A widespread misconception about filing Chapter 7 bankruptcy is that you will lose everything. However, that’s not the case. You can exempt some of your assets and protect them from liquidation in the bankruptcy.
Every state has its own bankruptcy exemption laws, while you can choose between state and federal laws in some. Here is what you need to know about bankruptcy exemptions in Florida.
What can be exempted from bankruptcy?
Broadly speaking, only assets considered necessities are eligible for exemption. For instance, you cannot exempt a vacation home, a second car or collectibles from bankruptcy discharge since they are not considered essentials.
Some of the assets that you can exempt include:
- Your homestead
- Your motor vehicle
- Reasonable wages
- Disability income and Social Security benefits
- Personal property like clothes, furniture or electronics
- Tax refunds
It is important to note that bankruptcy exemptions only apply up to a specific value, among other requirements. For instance, you cannot exempt a motor vehicle valued over or with equity exceeding $1,000 unless you don’t claim the homestead exemption. Wages, too, are exempt to a certain amount.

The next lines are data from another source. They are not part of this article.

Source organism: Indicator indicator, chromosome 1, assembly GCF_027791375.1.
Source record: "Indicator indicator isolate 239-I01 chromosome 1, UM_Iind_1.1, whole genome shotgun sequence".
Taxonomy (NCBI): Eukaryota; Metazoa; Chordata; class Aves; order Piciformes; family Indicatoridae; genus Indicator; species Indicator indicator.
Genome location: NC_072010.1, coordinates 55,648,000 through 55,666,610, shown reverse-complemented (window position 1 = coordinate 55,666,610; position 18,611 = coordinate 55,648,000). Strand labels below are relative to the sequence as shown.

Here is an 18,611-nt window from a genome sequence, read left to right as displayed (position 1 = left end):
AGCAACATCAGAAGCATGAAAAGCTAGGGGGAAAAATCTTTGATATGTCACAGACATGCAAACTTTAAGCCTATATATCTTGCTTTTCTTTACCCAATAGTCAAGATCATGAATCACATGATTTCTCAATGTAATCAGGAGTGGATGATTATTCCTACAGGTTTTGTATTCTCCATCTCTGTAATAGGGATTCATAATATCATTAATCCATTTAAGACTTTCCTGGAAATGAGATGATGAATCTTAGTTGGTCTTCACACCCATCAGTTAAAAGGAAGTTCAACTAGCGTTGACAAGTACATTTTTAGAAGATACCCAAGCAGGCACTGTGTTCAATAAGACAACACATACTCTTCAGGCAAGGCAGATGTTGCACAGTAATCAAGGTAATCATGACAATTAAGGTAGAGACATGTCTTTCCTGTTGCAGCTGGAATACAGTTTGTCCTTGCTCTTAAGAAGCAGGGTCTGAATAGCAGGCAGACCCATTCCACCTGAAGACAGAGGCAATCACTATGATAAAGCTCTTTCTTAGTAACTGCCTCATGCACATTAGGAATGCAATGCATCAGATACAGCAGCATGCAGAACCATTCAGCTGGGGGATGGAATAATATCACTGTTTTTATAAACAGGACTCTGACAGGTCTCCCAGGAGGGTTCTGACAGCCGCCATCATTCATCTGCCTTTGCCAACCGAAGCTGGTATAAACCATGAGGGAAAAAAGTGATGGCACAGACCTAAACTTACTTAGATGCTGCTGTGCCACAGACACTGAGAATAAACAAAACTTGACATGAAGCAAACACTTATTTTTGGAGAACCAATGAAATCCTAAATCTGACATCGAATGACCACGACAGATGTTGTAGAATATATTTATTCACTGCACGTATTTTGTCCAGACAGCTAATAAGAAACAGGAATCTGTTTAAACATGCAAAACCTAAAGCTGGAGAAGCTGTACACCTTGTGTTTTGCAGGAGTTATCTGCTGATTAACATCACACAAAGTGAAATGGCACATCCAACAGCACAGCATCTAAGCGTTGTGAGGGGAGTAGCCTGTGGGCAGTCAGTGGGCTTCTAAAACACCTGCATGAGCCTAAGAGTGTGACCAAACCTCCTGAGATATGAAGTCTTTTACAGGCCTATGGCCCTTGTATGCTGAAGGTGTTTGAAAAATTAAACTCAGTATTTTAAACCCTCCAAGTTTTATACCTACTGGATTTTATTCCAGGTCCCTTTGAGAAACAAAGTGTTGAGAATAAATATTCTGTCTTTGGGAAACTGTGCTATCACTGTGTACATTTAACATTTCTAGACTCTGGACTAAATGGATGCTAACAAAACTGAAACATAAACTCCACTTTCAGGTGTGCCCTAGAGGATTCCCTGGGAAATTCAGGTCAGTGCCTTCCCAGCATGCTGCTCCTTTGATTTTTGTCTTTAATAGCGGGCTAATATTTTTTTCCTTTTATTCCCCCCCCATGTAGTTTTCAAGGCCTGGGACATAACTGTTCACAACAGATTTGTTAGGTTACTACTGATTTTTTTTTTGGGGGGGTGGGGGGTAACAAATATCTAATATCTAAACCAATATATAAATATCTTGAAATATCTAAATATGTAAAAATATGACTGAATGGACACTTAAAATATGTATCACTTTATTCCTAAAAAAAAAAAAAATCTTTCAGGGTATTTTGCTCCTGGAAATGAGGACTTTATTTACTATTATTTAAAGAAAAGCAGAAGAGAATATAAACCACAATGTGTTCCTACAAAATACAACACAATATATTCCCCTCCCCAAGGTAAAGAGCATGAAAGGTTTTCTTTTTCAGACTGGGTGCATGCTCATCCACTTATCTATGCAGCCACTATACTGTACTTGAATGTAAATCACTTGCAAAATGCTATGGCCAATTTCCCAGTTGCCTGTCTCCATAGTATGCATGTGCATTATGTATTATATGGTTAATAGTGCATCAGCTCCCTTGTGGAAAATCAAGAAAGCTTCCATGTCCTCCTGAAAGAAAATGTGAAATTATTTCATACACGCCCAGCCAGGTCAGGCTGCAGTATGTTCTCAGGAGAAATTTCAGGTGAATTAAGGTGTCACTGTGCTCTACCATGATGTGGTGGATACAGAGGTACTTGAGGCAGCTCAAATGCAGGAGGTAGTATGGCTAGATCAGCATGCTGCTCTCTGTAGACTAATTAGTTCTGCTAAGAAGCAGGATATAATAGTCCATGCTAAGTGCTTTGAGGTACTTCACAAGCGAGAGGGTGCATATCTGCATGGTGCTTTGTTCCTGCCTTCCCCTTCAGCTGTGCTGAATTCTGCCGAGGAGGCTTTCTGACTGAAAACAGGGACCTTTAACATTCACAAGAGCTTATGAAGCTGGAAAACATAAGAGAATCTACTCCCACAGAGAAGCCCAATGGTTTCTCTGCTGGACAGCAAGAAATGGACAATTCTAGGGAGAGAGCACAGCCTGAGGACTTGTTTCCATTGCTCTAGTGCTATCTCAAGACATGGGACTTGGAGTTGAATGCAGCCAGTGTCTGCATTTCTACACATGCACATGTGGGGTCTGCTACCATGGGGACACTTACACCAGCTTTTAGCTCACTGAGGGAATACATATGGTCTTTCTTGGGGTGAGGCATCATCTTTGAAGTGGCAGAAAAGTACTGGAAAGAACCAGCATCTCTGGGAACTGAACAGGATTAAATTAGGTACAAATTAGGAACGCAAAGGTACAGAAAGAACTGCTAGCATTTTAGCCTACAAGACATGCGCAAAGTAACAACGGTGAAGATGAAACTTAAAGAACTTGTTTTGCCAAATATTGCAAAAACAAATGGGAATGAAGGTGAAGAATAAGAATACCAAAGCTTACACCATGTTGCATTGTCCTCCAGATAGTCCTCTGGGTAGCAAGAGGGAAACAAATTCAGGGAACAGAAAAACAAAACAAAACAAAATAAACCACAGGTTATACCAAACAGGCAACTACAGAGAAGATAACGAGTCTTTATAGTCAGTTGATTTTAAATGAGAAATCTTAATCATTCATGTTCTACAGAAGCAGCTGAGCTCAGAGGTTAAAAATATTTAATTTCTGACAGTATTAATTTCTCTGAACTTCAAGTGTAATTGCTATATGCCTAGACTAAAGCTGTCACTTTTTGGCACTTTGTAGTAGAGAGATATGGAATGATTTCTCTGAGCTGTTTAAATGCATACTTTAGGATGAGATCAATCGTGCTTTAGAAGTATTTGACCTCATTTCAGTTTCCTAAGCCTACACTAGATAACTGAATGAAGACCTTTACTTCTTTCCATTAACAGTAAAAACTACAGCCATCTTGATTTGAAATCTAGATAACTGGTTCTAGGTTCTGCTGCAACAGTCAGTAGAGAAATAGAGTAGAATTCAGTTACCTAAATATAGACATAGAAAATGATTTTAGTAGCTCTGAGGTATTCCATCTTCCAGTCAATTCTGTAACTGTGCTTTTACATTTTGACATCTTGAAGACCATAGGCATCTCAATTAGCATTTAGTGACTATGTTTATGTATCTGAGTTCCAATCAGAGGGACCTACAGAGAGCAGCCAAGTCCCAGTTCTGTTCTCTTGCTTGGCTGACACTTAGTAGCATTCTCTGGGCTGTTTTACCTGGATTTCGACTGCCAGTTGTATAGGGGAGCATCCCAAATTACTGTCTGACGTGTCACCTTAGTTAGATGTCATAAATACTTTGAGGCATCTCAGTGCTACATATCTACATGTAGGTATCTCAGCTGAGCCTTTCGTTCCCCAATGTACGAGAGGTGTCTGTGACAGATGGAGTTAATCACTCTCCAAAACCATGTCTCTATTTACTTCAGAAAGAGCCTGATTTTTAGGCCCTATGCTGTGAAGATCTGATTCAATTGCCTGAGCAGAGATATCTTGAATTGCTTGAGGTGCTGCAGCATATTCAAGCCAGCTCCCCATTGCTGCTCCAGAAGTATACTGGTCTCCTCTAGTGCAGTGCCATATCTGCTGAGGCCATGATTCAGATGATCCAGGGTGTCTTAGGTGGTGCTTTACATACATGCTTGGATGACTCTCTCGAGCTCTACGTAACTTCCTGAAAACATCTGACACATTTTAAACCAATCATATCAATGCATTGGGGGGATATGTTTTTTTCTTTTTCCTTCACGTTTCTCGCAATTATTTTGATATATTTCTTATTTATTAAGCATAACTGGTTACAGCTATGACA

You must meet Florida’s residency requirements
To qualify for bankruptcy exemptions in Florida, you must meet the state’s strict residency requirements. You must have lived in the state during the two years preceding filing for bankruptcy. Otherwise, your former state exemptions will apply even if you filed in Florida.
Making the most of the bankruptcy exemptions
It is crucial to understand what exemptions you may be eligible for in Florida if you are thinking of filing for bankruptcy. You may be surprised by how much you can protect from the bankruptcy trustee, giving you a much-needed head start as you reorganize your finances.